Businesses that fail to respect human rights can suffer reputational harm, operational delays and an inability to recruit the top talent.
Rather than risk such adverse impacts, business leaders should take the opportunity to secure their futures and safeguard their brands by adopting progressive human rights policies.
That is the message from the Equality and Human Rights Commission (EHRC), which has published Business and Human Rights: A Five Step Guide for Company Boards.
Step one, it said, is to embed the responsibility to respect human rights into a company’s culture, knowledge and practices. The board should ensure that at least one of its members has business and human rights expertise and/or should appoint a human rights champion.
Directors should be familiar with the Universal Declaration of Human Rights and the International Labour Organisation’s core conventions, as well as the standard of conduct for business set out in the Guiding Principles on Business and Human Rights adopted by the United Nations.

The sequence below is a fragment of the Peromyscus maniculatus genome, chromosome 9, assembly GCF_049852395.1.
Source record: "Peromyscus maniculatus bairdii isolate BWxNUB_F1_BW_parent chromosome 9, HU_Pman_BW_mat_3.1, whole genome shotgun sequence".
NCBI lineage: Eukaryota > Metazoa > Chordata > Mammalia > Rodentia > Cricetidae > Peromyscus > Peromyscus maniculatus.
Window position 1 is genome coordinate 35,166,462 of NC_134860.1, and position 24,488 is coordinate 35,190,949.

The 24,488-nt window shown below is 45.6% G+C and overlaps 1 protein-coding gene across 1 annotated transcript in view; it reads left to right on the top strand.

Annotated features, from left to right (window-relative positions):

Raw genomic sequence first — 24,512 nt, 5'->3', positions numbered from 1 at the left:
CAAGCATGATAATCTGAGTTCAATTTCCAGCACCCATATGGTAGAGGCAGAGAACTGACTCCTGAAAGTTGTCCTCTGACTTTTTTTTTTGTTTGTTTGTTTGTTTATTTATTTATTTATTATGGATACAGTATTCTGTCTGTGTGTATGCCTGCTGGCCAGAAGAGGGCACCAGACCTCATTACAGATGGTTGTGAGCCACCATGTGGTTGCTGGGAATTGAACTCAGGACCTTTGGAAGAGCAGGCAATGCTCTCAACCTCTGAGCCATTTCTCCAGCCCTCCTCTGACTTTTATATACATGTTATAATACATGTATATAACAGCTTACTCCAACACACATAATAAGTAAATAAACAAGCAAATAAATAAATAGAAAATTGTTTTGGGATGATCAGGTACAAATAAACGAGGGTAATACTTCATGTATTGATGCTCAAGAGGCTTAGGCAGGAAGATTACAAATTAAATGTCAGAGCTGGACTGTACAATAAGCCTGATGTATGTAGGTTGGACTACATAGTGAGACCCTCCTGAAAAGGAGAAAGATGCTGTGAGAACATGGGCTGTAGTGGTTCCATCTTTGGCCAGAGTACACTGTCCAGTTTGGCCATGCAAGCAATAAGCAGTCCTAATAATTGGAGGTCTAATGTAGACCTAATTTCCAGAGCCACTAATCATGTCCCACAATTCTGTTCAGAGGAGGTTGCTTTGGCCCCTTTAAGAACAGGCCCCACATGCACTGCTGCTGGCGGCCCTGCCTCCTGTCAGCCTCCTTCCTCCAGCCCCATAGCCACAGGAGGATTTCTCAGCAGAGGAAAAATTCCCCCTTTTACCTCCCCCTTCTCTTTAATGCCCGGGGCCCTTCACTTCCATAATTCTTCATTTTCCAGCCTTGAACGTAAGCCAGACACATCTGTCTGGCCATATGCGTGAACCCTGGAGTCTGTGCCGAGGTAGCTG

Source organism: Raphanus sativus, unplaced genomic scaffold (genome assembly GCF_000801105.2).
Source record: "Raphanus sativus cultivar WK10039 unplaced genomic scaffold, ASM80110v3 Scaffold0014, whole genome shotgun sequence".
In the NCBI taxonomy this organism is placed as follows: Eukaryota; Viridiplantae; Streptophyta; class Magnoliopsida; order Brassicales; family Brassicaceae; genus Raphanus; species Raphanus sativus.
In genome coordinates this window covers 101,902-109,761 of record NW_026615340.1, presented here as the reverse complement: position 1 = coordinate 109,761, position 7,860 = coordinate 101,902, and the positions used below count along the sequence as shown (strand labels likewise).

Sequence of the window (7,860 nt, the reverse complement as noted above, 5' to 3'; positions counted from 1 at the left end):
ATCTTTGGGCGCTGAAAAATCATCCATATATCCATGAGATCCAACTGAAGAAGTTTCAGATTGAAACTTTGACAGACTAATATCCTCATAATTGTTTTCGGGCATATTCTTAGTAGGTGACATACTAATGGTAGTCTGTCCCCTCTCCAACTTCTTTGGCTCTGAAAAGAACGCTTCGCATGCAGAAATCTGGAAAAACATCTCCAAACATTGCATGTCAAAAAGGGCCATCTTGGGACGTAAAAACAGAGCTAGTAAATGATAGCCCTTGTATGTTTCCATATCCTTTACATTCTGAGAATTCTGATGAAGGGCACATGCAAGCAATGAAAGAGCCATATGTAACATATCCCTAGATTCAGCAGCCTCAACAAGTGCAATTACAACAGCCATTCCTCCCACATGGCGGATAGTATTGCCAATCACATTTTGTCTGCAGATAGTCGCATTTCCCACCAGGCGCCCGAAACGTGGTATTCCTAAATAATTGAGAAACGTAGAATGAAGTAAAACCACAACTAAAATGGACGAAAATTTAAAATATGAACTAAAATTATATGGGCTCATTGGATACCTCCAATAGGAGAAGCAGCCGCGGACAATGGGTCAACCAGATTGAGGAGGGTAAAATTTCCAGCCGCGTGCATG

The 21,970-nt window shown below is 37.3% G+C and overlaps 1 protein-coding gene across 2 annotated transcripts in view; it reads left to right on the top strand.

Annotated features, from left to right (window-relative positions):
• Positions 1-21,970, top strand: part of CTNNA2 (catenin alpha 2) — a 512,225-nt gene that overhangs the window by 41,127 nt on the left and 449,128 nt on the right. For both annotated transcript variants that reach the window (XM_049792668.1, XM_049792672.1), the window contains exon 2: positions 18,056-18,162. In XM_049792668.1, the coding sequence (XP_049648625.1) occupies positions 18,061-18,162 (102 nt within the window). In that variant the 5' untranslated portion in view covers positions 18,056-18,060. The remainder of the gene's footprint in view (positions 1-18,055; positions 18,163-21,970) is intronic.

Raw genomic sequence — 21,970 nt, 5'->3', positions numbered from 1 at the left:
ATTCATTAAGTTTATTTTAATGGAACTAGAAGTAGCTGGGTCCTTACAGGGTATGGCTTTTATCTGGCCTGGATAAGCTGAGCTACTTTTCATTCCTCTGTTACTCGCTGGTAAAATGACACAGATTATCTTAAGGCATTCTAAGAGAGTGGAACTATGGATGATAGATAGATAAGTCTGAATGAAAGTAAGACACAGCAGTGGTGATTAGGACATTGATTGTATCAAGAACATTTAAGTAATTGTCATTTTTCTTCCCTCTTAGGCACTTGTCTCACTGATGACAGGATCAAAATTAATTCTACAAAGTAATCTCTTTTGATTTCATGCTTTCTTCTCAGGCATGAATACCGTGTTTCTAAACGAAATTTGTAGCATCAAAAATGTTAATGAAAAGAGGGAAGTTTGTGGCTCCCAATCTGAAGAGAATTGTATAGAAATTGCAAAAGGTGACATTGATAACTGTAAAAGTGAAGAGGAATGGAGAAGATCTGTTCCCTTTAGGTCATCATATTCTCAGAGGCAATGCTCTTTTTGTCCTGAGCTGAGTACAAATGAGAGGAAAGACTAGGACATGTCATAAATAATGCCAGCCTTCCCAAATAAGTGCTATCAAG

Secondly, directors should identify and understand any risks to human rights that the company might pose and then — thirdly — should systematically address and remedy the most severe ones.
The fourth step is to engage with staff, supply chain workers, union representatives, local communities and other interested parties to understand their perspectives on — and concerns about — human rights risks.
Finally, companies are advised to publicly explain how they meet their commitment to respect human rights and to demonstrate that reasonable steps are being taken to address any risks identified.
Launching the guide, Caroline Waters, EHRC Deputy Chairwoman, said: "Human rights make business sense. Companies that make human rights a cornerstone of their operations thrive — with their reputation enhanced."